“It’s the hybrid nature of Gateway’s business strip — its north face looking toward the first half of the 20th century, its south toward the second half — that has Portland’s leaders thinking these two blocks are the perfect place to begin what many of them see as the great work of the 21st century: undoing the errors of car-dependent design that began in the 1940s.
“That’s why Halsey and its couplet street, Weidler, are slated for million in public investment in 2018, including a major new city plaza, shorter crosswalks, and parking-protected bike lanes at the hub of a new 39-mile low-stress biking network through the area. . . .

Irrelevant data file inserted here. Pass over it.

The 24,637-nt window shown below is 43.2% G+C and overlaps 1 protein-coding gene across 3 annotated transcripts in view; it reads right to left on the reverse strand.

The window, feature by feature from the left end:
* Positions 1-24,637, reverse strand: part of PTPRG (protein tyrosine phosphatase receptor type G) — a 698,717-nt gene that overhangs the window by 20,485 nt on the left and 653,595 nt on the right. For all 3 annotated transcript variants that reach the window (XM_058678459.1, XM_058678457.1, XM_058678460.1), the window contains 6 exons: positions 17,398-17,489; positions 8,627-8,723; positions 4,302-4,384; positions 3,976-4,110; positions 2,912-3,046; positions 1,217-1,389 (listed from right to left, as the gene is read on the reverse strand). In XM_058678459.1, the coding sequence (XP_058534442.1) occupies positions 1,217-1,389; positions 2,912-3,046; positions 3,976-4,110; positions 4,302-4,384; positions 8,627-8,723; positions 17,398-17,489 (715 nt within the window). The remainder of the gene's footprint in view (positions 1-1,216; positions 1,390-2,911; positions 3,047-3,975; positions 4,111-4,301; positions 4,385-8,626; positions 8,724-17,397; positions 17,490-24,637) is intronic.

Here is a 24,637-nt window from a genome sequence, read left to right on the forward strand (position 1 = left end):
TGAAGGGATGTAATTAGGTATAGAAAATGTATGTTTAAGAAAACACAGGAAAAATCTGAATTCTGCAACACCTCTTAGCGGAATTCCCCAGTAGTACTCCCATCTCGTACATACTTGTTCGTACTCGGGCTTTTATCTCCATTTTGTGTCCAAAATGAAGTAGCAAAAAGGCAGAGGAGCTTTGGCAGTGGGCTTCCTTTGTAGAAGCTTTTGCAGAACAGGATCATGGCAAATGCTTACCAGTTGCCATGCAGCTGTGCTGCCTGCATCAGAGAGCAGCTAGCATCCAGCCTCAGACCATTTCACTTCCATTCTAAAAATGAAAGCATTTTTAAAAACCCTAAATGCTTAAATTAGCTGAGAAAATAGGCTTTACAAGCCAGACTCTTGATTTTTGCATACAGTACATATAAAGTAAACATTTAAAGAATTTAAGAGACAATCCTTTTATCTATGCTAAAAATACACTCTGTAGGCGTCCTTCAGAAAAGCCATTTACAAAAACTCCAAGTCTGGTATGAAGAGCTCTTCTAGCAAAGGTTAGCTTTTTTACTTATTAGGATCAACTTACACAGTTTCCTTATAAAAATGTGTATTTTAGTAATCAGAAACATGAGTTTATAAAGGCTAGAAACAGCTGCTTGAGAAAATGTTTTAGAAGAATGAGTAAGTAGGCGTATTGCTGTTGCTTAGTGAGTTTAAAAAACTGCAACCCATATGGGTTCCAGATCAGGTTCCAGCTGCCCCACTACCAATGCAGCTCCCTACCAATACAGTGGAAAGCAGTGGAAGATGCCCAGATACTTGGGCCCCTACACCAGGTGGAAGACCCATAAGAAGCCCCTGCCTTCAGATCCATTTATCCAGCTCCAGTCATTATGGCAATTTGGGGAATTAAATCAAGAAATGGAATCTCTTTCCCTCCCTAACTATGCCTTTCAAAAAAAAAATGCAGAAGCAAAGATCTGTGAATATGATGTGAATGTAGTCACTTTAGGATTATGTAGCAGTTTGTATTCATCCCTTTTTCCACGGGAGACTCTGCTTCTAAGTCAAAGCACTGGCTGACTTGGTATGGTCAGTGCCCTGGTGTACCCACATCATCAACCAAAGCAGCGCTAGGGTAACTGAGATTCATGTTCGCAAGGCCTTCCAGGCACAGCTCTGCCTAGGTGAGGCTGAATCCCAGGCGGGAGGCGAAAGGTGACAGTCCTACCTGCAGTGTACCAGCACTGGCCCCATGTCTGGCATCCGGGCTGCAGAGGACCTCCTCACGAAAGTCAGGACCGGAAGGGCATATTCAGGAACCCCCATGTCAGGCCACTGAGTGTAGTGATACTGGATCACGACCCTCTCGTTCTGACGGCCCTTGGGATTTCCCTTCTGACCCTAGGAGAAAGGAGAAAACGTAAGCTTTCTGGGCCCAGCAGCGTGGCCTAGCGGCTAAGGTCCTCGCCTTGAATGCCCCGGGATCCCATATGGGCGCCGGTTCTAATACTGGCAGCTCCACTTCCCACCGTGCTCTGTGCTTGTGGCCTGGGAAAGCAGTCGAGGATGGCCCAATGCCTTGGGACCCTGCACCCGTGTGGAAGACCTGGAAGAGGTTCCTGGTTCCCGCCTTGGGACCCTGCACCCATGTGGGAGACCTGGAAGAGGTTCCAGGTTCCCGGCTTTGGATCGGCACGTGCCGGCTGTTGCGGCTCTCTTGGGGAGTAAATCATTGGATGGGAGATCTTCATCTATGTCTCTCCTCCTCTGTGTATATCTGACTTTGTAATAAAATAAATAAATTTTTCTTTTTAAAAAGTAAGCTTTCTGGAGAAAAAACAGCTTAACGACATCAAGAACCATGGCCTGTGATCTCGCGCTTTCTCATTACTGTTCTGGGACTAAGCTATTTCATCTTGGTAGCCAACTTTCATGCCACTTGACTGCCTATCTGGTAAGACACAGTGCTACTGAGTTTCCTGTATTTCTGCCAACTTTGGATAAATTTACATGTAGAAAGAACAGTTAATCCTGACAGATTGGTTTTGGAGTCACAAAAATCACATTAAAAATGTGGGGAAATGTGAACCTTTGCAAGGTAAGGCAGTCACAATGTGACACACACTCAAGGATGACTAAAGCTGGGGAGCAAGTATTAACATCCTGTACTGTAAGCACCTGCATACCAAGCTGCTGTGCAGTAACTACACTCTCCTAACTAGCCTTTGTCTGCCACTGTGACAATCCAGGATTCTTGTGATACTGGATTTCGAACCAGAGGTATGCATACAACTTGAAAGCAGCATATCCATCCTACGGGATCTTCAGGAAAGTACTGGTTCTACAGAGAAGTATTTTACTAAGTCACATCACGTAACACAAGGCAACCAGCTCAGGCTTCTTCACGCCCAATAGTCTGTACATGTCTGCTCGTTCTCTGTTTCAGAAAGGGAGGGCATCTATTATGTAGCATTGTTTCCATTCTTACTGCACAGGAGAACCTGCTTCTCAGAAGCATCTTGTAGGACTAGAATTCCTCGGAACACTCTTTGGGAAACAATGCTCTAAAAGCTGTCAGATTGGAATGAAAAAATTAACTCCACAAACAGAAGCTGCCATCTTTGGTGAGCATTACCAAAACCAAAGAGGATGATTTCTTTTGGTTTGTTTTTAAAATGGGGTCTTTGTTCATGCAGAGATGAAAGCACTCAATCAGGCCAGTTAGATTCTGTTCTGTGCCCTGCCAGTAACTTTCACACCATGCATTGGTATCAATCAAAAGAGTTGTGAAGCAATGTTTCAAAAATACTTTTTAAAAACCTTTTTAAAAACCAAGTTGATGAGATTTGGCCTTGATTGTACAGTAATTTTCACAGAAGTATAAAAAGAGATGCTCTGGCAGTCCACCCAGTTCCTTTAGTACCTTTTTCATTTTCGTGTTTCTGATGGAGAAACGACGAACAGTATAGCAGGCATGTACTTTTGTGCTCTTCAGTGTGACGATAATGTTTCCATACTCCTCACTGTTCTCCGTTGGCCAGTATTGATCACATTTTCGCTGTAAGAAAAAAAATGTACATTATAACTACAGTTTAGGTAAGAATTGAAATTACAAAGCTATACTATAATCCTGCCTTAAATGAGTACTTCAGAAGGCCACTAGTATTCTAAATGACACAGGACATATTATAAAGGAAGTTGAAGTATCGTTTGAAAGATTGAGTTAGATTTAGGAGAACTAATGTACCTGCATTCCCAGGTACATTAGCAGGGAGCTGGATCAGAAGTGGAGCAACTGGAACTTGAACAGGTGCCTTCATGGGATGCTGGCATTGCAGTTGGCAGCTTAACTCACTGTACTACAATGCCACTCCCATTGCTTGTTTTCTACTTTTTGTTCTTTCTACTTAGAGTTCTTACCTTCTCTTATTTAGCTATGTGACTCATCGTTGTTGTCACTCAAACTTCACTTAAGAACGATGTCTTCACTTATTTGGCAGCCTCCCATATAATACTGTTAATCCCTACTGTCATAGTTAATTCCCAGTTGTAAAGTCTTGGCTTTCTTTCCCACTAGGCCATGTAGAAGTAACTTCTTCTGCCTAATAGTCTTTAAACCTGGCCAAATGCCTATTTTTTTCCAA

“If this row of buildings successfully leads Gateway’s transition to a more walkable, bikeable neighborhood, it’d put the street at the forefront of a national movement to redevelop close-in suburban neighborhoods. . .